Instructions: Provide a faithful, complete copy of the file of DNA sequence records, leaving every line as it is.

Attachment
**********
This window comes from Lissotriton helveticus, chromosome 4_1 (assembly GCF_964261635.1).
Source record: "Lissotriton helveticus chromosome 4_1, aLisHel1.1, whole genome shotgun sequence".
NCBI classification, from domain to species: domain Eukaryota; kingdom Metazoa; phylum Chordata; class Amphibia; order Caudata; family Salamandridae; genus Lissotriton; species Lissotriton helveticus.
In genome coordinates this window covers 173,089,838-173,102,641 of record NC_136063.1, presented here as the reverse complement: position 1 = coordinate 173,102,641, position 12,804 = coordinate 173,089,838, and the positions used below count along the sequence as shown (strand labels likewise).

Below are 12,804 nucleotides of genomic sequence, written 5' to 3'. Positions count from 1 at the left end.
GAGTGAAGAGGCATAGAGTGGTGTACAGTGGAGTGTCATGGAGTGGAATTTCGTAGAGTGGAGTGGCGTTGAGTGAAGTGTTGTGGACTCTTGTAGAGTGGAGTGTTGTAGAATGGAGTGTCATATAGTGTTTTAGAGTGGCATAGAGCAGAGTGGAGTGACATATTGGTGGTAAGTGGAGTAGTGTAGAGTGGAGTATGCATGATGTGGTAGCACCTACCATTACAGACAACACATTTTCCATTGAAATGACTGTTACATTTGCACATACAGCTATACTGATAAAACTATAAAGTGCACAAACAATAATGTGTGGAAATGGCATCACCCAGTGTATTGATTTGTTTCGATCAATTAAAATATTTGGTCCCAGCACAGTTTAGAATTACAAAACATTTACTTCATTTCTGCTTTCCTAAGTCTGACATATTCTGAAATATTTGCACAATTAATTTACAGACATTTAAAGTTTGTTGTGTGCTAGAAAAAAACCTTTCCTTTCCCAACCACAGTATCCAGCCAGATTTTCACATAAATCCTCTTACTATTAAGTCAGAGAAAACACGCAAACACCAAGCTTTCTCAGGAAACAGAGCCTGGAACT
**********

This window comes from Lissotriton helveticus, chromosome 4_1 (assembly GCF_964261635.1).
Source record: "Lissotriton helveticus chromosome 4_1, aLisHel1.1, whole genome shotgun sequence".
NCBI classification, from domain to species: domain Eukaryota; kingdom Metazoa; phylum Chordata; class Amphibia; order Caudata; family Salamandridae; genus Lissotriton; species Lissotriton helveticus.
In genome coordinates this window covers 173,089,838-173,102,641 of record NC_136063.1, presented here as the reverse complement: position 1 = coordinate 173,102,641, position 12,804 = coordinate 173,089,838, and the positions used below count along the sequence as shown (strand labels likewise).

Below are 12,804 nucleotides of genomic sequence, written 5' to 3'. Positions count from 1 at the left end.
GAGTGAAGAGGCATAGAGTGGTGTACAGTGGAGTGTCATGGAGTGGAATTTCGTAGAGTGGAGTGGCGTTGAGTGAAGTGTTGTGGACTCTTGTAGAGTGGAGTGTTGTAGAATGGAGTGTCATATAGTGTTTTAGAGTGGCATAGAGCAGAGTGGAGTGACATATTGGTGGTAAGTGGAGTAGTGTAGAGTGGAGTATGCATGATGTGGTAGCACCTACCATTACAGACAACACATTTTCCATTGAAATGACTGTTACATTTGCACATACAGCTATACTGATAAAACTATAAAGTGCACAAACAATAATGTGTGGAAATGGCATCACCCAGTGTATTGATTTGTTTCGATCAATTAAAATATTTGGTCCCAGCACAGTTTAGAATTACAAAACATTTACTTCATTTCTGCTTTCCTAAGTCTGACATATTCTGAAATATTTGCACAATTAATTTACAGACATTTAAAGTTTGTTGTGTGCTAGAAAAAAACCTTTCCTTTCCCAACCACAGTATCCAGCCAGATTTTCACATAAATCCTCTTACTATTAAGTCAGAGAAAACACGCAAACACCAAGCTTTCTCAGGAAACAGAGCCTGGAACT